'Food, language and fear of war' unify Arabs, as can Muhammad Malas's movies

The legendary Syrian director changed Abu Dhabi-based Nezar Andary’s outlook on identity

Muhammad Malas was the director of the first Syrian movie to be screened at the New York Film Festival. Nezar Andary
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It was in October 1993 that academic and filmmaker Nezar Andary first saw a movie by esteemed Syrian director Muhammad Malas. The film, Al Leil (The Night), was being screened at the New York Film Festival that year – the first Syrian film to be played at the prestigious event.

In the end, there is something of a family in how we're raised with the same language, food, music and fear of war. Stuff like that reverberates in Malas's films.

Set in Quneitra, Syria, in the late 1930s and 1940s, it portrays a tribal society struggling to become a nation, in the face of European colonialism and Zionist settlers in Palestine. This story is told through the eyes of a boy, Omar Malas, the director's alter ego.

Andary arrived at New York's Alice Tully Hall, a concert venue in the Lincoln Centre where the festival was held, as a man of 20 grappling with identity issues. It was three weeks after the signing of the Oslo Accords.  

Now, almost 25 years later, Andary's documentary feature on Malas, Unlocking Doors of Cinema: Muhammad Malas, has its world premiere on Saturday, November 23 at the Cairo International Film Festival and is being screened again in the Egyptian capital on Sunday, November 24. It is an honour that Andary is rightly proud of.

The son of an American woman and a Lebanese man, Andary grew up in Saudi Arabia. The ­family's plan to move to Lebanon in 1982 was thwarted by the Israeli invasion that summer. When Andary was at university in the US and trying to work out who he was, listening to Nusrat Fateh Ali Khan's Qawwalis on his Walkman and carrying Edward Said's writings on Joseph Conrad in his bag. Andary was experiencing "double consciousness", a term describing the internal conflict when a person's identity is divided into several facets.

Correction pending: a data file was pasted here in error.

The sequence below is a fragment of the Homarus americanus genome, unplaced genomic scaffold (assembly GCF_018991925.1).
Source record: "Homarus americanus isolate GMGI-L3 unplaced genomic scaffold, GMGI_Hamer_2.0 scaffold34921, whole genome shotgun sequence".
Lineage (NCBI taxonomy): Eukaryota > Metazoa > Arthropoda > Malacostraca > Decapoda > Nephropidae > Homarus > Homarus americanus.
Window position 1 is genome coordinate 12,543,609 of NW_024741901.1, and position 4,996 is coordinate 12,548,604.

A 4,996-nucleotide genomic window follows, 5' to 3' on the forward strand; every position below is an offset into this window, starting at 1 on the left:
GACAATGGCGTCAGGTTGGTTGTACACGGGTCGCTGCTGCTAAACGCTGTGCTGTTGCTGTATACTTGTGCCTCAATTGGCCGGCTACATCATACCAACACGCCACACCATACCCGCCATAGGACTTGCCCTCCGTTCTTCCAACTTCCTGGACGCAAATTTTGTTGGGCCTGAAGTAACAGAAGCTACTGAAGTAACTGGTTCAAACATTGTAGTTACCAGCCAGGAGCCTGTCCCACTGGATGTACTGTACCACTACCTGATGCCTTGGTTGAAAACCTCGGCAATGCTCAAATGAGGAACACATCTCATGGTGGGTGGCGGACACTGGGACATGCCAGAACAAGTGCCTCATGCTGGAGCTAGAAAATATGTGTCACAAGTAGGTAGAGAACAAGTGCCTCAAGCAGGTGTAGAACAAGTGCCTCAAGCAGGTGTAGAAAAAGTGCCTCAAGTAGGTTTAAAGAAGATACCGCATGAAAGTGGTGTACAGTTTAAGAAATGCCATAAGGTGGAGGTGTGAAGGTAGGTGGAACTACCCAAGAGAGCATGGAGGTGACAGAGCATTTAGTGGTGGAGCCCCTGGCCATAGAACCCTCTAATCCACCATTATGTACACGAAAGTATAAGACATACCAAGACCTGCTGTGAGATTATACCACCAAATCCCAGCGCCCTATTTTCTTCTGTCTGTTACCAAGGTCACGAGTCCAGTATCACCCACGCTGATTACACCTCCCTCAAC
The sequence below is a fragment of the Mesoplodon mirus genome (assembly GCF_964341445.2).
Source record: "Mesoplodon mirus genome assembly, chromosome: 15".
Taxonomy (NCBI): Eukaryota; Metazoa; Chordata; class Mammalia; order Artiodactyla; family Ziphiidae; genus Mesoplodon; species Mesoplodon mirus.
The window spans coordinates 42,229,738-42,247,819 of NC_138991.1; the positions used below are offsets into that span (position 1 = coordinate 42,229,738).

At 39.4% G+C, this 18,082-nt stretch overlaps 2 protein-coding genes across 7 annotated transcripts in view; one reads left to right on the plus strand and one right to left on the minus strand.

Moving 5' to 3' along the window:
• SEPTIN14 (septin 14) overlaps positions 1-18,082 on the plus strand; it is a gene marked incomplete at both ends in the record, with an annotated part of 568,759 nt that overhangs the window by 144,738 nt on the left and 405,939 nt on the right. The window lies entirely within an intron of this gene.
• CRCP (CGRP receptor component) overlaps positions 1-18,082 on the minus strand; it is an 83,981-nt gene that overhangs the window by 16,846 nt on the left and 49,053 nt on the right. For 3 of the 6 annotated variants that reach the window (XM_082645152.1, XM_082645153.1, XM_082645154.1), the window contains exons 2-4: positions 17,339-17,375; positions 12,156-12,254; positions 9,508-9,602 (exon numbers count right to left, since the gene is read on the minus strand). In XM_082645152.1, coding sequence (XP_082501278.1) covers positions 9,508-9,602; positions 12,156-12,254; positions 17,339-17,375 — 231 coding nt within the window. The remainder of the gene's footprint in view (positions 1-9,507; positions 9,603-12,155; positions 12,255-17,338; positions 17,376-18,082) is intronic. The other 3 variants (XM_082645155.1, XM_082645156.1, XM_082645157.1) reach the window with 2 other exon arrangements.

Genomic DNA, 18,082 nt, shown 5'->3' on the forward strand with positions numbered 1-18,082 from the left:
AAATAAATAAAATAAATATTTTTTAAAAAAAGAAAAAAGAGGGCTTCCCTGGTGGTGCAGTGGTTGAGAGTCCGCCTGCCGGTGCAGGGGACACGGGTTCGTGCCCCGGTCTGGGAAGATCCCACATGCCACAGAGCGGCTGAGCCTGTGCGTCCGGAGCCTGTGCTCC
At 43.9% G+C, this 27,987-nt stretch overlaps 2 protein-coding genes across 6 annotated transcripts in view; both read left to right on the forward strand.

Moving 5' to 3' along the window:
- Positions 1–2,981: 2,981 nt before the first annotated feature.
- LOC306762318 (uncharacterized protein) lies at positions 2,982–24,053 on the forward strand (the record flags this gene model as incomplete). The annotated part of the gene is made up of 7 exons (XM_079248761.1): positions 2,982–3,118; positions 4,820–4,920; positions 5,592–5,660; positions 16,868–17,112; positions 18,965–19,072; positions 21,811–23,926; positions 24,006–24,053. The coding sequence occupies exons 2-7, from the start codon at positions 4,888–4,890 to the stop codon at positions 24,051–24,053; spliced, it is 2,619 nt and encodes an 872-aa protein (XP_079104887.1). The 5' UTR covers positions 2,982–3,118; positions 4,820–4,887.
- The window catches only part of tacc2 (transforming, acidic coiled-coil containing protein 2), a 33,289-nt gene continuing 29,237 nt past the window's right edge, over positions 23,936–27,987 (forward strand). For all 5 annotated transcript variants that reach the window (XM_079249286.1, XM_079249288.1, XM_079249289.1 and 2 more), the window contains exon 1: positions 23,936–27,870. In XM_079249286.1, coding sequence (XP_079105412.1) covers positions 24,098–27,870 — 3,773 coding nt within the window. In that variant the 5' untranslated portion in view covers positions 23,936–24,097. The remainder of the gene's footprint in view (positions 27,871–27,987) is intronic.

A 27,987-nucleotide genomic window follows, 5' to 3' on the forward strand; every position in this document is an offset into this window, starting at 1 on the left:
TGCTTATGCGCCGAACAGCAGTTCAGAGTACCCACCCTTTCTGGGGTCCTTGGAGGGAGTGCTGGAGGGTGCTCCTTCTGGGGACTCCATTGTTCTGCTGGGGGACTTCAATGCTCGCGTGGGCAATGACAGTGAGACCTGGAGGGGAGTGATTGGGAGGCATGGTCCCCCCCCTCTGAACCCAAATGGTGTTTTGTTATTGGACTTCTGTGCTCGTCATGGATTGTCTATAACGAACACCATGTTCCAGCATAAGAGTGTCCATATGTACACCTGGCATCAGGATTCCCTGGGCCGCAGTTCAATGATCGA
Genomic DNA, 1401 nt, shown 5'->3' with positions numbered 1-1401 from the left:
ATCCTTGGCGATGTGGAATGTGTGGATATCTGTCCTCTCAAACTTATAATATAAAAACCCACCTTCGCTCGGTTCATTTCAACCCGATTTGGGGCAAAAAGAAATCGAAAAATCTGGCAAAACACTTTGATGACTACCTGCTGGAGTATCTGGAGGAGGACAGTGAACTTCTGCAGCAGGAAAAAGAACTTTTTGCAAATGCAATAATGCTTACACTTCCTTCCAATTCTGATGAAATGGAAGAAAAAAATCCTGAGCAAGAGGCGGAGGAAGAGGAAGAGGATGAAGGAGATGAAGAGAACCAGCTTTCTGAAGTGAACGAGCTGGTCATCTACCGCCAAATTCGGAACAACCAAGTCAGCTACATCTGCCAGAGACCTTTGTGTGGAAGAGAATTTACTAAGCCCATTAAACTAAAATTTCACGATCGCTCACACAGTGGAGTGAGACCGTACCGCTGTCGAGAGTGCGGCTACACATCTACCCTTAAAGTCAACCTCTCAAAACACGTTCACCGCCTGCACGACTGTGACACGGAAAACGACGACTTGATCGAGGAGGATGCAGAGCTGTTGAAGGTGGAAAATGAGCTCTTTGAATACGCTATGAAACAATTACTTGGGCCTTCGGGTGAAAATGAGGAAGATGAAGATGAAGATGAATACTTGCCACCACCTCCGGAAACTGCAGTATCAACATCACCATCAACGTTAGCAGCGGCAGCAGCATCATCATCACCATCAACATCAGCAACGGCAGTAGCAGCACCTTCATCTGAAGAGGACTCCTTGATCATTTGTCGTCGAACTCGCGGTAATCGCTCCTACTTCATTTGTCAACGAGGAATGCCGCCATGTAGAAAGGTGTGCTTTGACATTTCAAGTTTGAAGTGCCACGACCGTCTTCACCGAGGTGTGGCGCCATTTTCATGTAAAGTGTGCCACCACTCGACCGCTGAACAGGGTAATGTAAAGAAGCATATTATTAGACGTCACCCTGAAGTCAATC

"It was good to see different Arab films at the time because it created solidarity with other Arabs," recalls Andary. "The film showed the differences and also the places of solidarity. I remember relating the emotions back to my own experience because, in the end, there is something of a family in how we're raised with the same language, food, music and fear of war. Stuff like that reverberates in Malas's films."

Andary says he felt he was connecting more with artists than with professors in his political science course. He ­subsequently signed up to a film course delivered by James Schamus, who later worked with Ang Lee as a producer on films such as Crouching Tiger, Hidden Dragon. "I was starting to discover that I either wanted to write books, make films or be an academic."

Muhammad Malas has praised the documentary. Nezar Andary

These are all careers Malas pursued. Born in 1943, he worked as a teacher before moving to Moscow in 1968 to study filmmaking at the Gerasimov Institute of Cinematography. The film school was once the training ground for many of the great auteurs from the Middle East, including Syrian Ossama Mohammed, who co-wrote the script for Al Lail and was an assistant director on Malas's arresting debut film, Ahlam Al Madina (Dreams of the City) in 1984. The latter, about a boy called Deeb who is forced to work and simultaneously attend school by his strict grandfather, was partly an autobiography of Malas. It is considered one of the great Arab films of the era.